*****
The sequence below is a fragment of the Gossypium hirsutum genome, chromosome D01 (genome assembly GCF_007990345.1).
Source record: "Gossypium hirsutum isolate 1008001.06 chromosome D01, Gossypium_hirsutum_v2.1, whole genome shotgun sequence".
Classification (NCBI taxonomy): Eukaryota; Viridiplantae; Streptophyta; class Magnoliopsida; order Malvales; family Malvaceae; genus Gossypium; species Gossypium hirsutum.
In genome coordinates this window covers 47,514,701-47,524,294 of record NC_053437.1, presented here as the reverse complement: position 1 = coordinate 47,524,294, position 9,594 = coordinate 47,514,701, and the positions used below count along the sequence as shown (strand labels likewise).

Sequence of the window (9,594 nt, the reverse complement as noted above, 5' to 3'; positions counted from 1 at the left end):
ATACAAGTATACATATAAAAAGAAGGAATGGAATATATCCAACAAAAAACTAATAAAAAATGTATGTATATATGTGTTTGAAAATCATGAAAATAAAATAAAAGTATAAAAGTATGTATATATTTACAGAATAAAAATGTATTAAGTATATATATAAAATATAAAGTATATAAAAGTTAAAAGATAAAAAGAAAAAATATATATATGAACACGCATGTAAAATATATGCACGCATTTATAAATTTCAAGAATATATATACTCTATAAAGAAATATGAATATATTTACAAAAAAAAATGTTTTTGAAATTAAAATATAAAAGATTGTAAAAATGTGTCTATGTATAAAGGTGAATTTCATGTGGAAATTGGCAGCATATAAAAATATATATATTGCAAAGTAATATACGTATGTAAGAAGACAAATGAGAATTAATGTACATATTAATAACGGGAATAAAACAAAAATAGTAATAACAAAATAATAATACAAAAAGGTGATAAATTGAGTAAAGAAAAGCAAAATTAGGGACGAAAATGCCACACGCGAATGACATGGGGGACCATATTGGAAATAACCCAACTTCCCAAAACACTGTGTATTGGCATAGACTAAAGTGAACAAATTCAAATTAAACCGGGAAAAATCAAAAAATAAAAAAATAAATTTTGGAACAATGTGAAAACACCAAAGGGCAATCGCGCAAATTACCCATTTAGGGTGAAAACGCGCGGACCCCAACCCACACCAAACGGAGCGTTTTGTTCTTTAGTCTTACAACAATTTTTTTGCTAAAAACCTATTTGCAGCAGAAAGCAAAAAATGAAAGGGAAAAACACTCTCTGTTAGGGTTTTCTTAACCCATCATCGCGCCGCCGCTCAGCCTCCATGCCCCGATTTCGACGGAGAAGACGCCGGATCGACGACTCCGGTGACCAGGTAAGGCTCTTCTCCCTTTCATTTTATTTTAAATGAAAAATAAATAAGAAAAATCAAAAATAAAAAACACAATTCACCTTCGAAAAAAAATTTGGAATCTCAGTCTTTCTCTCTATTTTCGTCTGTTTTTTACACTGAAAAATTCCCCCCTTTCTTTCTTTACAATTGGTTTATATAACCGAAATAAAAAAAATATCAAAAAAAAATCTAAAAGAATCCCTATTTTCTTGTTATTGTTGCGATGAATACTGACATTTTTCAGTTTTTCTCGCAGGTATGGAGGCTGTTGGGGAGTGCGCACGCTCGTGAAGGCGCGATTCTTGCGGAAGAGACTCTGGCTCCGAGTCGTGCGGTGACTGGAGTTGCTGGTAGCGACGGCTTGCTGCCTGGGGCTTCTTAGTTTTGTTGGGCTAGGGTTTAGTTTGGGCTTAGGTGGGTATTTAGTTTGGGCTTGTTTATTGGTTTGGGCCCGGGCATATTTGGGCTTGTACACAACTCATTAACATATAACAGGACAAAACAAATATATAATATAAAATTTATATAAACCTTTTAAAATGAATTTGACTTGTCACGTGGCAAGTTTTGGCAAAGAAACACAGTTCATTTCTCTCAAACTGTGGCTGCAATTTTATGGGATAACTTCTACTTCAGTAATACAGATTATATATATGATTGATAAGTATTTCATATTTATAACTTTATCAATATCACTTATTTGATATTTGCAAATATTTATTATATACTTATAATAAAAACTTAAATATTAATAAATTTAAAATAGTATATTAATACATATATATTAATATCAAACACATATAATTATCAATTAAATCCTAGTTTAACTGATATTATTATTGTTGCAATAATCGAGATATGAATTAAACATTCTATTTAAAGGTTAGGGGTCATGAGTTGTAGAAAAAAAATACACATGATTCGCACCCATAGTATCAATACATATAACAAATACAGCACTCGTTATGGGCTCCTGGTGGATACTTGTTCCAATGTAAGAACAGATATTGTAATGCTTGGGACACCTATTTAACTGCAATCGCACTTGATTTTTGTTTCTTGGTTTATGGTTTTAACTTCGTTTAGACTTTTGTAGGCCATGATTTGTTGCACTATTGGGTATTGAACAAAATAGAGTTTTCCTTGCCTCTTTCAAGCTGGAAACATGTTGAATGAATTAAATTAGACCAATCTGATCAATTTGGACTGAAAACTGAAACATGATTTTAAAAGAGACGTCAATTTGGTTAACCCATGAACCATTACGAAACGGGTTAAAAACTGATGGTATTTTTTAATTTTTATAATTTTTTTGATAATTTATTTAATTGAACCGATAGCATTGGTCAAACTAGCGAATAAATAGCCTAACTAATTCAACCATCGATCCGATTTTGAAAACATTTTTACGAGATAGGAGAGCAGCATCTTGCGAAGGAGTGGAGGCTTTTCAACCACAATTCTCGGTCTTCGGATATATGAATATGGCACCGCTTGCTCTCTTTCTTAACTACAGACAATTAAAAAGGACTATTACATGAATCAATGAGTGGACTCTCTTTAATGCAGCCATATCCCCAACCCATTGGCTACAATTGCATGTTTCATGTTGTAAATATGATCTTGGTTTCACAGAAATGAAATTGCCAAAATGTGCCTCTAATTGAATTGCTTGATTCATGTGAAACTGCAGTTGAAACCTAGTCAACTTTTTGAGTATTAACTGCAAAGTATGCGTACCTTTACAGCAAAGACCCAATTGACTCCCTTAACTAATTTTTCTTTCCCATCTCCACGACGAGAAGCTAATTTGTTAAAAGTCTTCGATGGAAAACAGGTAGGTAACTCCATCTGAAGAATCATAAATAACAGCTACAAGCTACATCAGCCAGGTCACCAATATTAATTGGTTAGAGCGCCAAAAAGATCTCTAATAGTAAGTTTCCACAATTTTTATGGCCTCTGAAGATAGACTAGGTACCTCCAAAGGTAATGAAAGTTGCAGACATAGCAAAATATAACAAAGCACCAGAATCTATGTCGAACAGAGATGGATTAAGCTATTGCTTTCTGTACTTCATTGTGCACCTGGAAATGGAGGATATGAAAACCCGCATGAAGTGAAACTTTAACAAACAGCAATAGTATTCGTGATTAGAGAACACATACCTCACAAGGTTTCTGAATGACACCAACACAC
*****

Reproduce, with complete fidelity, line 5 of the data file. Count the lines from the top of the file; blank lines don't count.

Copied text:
Sequence of the window (9,594 nt, the reverse complement as noted above, 5' to 3'; positions counted from 1 at the left end):